Here’s where I start having problems with the book. “B” is never fully developed, we are given a rudimentary introduction to “B”. In fact I didn’t know that “B” was a girl until chapter 24! She is portrayed as a rough around the edges kid. She hangs out mostly with a group of boys and only two girls. But the girls are not part of the group that she spends the most amount of her time with. And she’s the tough one out of the boys! The only other thing we know about B is that her father is a raging racist. He is the leader of a racist movement in their city and holds periodic meetings with other individuals who believe that having a Ku Klux Klan in their town would be the best thing ever. Her father also spends a majority of his time beating his wife, where B is left to defend her mother and stand up to her father.

The rest of the characters in the book left me wanting more as well. The most we know how about each of the characters is just a small tidbit of either their personality or their looks. Each kid that B hangs out with has been given a nickname, usually by B. For example “Copper” is a little redheaded kid and “Elephant” was given his nickname after some of his friends saw him changing in the locker room after a soccer game. Other than the small tidbits of information, we never really get to know the characters themselves, or what drives them, or what motivates them.

We do get a sense throughout the book that B is a product of her environment. She was raised by a racist father who beats her mother and this life has made her the way that she is. She does not work hard at school, in fact, she spent most of her class time sleeping or doodling in her notebook. But even despite this fact, most of her teachers give her C’s, even on projects that she doesn’t turn it. I found the relationship between B and her teachers extremely unrealistic. Even in the worst schools teachers would not turn a blind eye to a student who not only does not participate but is also a disruption in class on numerous occasions. She spends the majority of her time with an internal conflict. On one hand she loves and respects her father and wants to please him; on the other hand she understands at some level that what he’s doing is wrong. Even though her internal voice is telling her that the racist things are wrong, she still outwardly portrays a belief in white supremacy. If the author was looking to elicit a strong response from the readers, he did it. I was disgusted with the things that B and her father allowed themselves to do.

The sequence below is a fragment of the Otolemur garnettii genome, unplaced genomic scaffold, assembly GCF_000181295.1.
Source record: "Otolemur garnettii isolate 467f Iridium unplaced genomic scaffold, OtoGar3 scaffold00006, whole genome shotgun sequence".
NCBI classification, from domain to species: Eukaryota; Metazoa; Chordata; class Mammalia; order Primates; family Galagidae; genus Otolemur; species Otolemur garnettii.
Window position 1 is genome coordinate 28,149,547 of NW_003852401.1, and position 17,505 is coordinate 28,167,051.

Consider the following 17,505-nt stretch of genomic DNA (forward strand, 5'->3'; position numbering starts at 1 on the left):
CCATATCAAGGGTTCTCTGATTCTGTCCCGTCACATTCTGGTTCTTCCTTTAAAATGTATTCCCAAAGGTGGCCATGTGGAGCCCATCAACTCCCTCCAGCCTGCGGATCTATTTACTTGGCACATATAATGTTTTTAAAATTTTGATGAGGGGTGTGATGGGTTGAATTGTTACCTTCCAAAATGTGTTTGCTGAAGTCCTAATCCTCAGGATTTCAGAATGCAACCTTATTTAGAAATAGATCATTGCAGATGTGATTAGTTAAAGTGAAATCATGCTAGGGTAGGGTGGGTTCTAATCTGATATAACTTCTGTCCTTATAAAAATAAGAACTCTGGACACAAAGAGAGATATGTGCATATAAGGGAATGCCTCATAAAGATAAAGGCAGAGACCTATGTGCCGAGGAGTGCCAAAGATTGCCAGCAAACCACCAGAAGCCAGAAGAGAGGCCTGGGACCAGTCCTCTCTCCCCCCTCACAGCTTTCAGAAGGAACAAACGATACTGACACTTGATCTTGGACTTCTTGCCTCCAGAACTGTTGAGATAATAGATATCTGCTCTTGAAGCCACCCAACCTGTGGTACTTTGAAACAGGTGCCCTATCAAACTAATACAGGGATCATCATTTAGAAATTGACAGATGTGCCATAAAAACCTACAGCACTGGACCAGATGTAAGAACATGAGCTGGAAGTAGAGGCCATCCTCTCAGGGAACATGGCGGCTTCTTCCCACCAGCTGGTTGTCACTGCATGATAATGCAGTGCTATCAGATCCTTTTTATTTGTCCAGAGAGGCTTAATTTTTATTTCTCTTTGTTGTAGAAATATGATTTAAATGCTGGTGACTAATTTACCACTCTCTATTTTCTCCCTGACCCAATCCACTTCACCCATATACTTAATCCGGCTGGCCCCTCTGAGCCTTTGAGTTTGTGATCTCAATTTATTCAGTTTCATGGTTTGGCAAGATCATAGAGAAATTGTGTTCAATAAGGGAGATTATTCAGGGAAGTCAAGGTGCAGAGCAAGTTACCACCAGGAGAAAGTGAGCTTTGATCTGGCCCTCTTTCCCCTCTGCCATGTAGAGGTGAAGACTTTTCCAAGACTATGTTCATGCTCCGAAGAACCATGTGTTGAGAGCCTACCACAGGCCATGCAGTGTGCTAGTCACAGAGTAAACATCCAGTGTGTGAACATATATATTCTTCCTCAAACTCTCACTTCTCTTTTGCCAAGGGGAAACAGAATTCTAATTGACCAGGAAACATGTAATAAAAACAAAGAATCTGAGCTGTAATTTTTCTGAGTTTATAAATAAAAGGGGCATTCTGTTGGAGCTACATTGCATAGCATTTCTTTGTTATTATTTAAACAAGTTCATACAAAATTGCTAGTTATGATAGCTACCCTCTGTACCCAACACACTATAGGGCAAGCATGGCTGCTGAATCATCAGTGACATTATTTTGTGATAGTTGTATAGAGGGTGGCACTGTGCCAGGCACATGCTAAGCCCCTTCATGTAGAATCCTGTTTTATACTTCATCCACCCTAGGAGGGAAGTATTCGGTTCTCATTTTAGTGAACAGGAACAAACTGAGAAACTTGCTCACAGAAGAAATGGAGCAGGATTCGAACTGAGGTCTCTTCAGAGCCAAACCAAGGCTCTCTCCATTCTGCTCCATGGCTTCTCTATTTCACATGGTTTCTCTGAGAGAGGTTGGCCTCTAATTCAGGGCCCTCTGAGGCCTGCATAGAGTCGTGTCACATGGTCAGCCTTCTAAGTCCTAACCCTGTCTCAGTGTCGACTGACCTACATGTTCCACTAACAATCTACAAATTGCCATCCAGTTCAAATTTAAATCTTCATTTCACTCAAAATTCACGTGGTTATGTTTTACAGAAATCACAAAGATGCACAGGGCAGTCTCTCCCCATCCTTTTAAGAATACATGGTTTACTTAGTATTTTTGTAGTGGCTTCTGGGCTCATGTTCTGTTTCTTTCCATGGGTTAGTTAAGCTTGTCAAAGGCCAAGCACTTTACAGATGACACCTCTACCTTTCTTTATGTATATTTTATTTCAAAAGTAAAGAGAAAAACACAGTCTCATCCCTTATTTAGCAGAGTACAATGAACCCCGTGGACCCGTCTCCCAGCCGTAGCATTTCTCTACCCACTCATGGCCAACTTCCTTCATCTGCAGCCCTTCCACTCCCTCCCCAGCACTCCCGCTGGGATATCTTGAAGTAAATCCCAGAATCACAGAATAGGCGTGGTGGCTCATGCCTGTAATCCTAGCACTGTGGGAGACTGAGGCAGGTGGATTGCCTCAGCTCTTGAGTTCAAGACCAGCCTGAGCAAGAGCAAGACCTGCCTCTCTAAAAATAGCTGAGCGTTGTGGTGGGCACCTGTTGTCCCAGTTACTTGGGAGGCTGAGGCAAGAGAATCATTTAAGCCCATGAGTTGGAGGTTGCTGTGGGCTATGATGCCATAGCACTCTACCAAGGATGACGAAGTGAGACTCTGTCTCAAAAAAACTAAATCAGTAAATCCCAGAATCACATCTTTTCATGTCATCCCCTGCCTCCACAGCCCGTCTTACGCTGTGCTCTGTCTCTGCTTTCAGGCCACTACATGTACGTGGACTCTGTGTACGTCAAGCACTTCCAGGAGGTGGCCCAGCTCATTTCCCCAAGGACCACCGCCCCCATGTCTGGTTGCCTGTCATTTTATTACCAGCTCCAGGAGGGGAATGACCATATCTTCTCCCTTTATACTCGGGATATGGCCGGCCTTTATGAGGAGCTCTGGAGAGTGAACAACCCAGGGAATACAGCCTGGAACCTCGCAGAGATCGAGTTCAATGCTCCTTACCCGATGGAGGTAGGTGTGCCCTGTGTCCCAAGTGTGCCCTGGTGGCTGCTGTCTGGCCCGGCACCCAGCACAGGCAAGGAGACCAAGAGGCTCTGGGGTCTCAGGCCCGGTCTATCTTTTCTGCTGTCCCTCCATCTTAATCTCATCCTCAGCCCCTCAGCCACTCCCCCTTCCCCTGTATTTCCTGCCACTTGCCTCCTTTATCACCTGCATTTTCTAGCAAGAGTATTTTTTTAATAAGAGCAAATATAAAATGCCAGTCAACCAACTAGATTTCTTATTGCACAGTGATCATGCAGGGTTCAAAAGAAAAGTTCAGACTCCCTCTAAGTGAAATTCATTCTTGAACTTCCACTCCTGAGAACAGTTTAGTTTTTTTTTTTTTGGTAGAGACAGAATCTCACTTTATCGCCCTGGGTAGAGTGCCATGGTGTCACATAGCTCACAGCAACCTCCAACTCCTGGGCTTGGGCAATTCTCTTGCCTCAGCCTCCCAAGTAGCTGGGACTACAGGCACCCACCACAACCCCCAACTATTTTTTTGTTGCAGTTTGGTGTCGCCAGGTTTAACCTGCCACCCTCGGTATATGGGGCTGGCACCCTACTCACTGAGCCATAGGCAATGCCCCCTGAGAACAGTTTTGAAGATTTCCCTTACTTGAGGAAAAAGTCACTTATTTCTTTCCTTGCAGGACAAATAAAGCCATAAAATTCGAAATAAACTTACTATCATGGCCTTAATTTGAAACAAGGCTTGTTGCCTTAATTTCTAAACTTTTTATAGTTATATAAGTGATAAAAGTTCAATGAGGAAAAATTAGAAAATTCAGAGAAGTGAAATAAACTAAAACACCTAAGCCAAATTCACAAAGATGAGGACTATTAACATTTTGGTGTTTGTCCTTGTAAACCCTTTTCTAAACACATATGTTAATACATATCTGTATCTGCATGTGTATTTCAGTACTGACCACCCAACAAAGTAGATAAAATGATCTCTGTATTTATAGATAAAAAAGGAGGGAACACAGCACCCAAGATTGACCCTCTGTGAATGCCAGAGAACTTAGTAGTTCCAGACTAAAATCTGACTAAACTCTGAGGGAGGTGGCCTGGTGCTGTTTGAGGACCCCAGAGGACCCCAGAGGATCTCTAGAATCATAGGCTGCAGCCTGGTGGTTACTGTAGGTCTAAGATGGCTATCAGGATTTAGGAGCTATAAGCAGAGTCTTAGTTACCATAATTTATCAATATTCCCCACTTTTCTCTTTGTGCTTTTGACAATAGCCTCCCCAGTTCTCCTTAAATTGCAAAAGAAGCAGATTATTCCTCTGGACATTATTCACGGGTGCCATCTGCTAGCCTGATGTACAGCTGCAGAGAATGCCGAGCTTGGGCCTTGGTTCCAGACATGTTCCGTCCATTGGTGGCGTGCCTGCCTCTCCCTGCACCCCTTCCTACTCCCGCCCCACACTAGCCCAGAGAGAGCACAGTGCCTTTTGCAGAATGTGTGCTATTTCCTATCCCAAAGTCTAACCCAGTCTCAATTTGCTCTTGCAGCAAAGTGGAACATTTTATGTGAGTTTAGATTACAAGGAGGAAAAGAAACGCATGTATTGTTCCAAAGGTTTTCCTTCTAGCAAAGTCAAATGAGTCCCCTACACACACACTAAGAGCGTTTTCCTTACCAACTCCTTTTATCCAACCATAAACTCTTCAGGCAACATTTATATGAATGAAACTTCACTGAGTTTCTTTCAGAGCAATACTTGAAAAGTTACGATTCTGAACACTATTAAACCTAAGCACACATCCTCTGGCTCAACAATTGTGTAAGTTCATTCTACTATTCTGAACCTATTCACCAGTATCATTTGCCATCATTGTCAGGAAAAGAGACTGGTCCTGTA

Finally in chapter 17 we get back to some action. Zombies attack B’s school and the rest the book follows their fight to get out – alive. This part of the book was exciting, it made my heart pound and I was flipping the pages as fast as I could. I felt like I had finally gotten the book that I was waiting for. Not some underlying social/political slant but just a fun fictional thriller. The descriptions of the zombies and their actions were incredibly grotesque and detailed. It was as if I was standing there watching the carnage and smelling the blood.

The other really neat thing about this book was that it includes these wonderfully depicted caricature drawings of what’s happening in the book at various times. Check out this picture from chapter 9.



So all in all I picked this book up looking for an exciting thriller book about zombies. What I got was a socially charged book wrapped in a thriller package. And one last thing to note, without sharing any spoilers, the ending of this book set it up for a sequel. And yet with the way it ends I just don’t see anything from the story left to tell. I would like to say I am curious to know how the author stretches this into another book, but truth be told, I will not be picking up the sequel.

posted by RevWonderland on June 3, 2013

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  • Anonymous

    Posted September 22, 2013

    Who or what is B?

    Is B a girl or boy?? I got really confused cuz Bs head is shaved looks like a boy in the drawings but then bs dad calls her or he Becky my daughter. Plus B was said to habe kissdd La Lips.... SO CONFUSED

    0 out of 2 people found this review helpful.

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  • Anonymous

    Posted December 3, 2012

    Wow

    I thoughr that B was a dude at first man i wish it was a boy wow that was a serrious shocker and i am mad about it.

    0 out of 2 people found this review helpful.

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  • Anonymous

    Posted March 1, 2013

    No text was provided for this review.